The plan currently shows that road access to this new estate will be provided via a couple of new junctions onto Candlet Road (the A154). This road is currently the primary ingress/egress point for road traffic into Felixstowe from the A14. The dock spur roundabout already gets busy in the rush hour. The additional traffic from the new estate will increase the length of the traffic queues at the dock spur roundabout and hence encourage commuters to look for alternative routes. Thus increasing the traffic through Walton, along the High Road West and Beatrice Avenue. No doubt that we will also be blessed with more traffic lights etc. to "help" the flow. In short, our local roads are going to get busier and more congested.
2. The New Logistics Park
This land is owned by Trinity College (Cambridge University). They submitted a planning application for this new "logistics" park a year or two ago. The Port of Felixstowe are not asking for this development. Trinity College are looking to increase the value of their property by converting the land use from agriculture to commercial. It is not clear exactly what this land would be used for, but if it becomes approved for commercial use, under the new local plan, then no doubt it would be developed. Road access is planned via the adjoining country lanes. The main impacts for Felixstowe would be;
A major eyesore on the approach to the town. It will certainly leave any visitor in no doubt that they are entering an industrial area. We currently have a reasonable level of separation between the town and the port. This will disappear. This will likely have a major negative impact on tourism and the local businesses that depend upon it. Town centre and seafront shops & cafes will suffer.
Container lorry traffic (3,000 per day) on the adjoining country roads (Kirton Road, Innocence Lane). This will be passing the Trimley St Martin Junior School. Kirton Road is currently used by pedestrians and cyclists but it will become too hostile for this with container lorries thundering past.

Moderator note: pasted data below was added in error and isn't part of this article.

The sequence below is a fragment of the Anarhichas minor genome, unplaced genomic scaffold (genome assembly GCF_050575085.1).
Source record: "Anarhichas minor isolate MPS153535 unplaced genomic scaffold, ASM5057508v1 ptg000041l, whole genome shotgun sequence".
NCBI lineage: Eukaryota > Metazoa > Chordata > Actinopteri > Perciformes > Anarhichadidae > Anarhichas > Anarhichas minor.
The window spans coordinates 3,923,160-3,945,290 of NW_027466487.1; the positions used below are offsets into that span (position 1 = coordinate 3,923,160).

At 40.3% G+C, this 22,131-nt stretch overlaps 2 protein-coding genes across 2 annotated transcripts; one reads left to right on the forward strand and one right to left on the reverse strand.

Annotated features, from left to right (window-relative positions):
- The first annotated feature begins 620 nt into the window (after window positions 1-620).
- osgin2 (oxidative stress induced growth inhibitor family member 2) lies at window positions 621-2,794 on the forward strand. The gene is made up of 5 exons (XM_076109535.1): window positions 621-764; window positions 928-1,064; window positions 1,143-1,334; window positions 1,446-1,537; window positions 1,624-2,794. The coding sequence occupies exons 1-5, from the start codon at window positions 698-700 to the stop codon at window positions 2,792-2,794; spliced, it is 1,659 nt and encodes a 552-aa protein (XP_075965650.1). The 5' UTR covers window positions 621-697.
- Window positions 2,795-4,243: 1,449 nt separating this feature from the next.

Destruction of yet more wildlife habitat and good agricultural land.
We should not forget that the Port of Felixstowe and it's supporting businesses provide a substantial proportion of income in the form of business rates to Suffolk Coastal District Council. SCDC will be very keen to maximise their income from this source and hence the needs of Felixstowe residents will not be at the forefront of their thinking. We need to help to change this.
3. Leisure Facilities
Suffolk Coastal currently have a budget of around 20 million pounds dedicated to the replacement and refurbishment of "built" leisure and sports facilities in Felixstowe. This is actually independent of the new Local Plan, but it is included in the plan for completeness. This could be great news for Felixstowe.
The current Leisure Centre (by the pier) opened in 1985 and cost £4.3 million. It is now 33 years old. In addition, we also have the Brackenbury sports centre, built in 1998 and so is just 20 years old. Both of these facilities have recently benefited from minor refurbishment projects.
The new Local Plan proposes to close and demolish both of these facilities and replace them with a new out-of-town leisure centre that will be part of (or adjacent to) the new Garden Neighbourhood on land that is owned by Trinity College. The plan claims that the existing facilities are "nearing the end of their useful life". Is this true? - They are not very old.
The Plan claims that provision of the new facilities is dependent upon the building of the Garden Neighbourhood (see above). This is untrue, there is an existing, separate, budget for this.
In fact the existing facilities are relatively modern, well situated, and could be fully modernised for a fraction of the cost.
Note the image shown here is taken from the council's "Leisure Vision" document.